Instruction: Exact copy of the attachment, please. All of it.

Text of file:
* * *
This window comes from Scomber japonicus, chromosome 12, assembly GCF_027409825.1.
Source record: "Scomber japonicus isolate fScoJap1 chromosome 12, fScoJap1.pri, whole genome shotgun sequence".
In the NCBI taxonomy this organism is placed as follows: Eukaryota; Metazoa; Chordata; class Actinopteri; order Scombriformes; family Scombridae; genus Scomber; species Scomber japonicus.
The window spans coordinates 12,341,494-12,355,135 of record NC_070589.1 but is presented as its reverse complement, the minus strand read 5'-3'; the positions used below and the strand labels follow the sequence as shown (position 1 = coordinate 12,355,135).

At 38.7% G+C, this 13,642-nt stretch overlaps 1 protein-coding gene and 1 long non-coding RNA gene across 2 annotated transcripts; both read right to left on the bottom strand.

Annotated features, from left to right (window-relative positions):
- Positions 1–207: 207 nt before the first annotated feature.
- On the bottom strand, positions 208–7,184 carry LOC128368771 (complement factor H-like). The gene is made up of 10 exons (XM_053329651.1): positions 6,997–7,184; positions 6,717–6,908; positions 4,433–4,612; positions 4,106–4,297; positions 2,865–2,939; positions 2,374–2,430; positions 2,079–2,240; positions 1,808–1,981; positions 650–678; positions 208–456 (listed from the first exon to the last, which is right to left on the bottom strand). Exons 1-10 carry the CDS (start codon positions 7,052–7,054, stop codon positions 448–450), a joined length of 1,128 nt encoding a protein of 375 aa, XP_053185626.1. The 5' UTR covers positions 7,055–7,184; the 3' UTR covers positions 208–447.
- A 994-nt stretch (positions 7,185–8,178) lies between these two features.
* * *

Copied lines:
This window comes from Scomber japonicus, chromosome 12, assembly GCF_027409825.1.
Source record: "Scomber japonicus isolate fScoJap1 chromosome 12, fScoJap1.pri, whole genome shotgun sequence".
In the NCBI taxonomy this organism is placed as follows: Eukaryota; Metazoa; Chordata; class Actinopteri; order Scombriformes; family Scombridae; genus Scomber; species Scomber japonicus.
The window spans coordinates 12,341,494-12,355,135 of record NC_070589.1 but is presented as its reverse complement, the minus strand read 5'-3'; the positions used below and the strand labels follow the sequence as shown (position 1 = coordinate 12,355,135).

At 38.7% G+C, this 13,642-nt stretch overlaps 1 protein-coding gene and 1 long non-coding RNA gene across 2 annotated transcripts; both read right to left on the bottom strand.

Annotated features, from left to right (window-relative positions):
- Positions 1–207: 207 nt before the first annotated feature.
- On the bottom strand, positions 208–7,184 carry LOC128368771 (complement factor H-like). The gene is made up of 10 exons (XM_053329651.1): positions 6,997–7,184; positions 6,717–6,908; positions 4,433–4,612; positions 4,106–4,297; positions 2,865–2,939; positions 2,374–2,430; positions 2,079–2,240; positions 1,808–1,981; positions 650–678; positions 208–456 (listed from the first exon to the last, which is right to left on the bottom strand). Exons 1-10 carry the CDS (start codon positions 7,052–7,054, stop codon positions 448–450), a joined length of 1,128 nt encoding a protein of 375 aa, XP_053185626.1. The 5' UTR covers positions 7,055–7,184; the 3' UTR covers positions 208–447.
- A 994-nt stretch (positions 7,185–8,178) lies between these two features.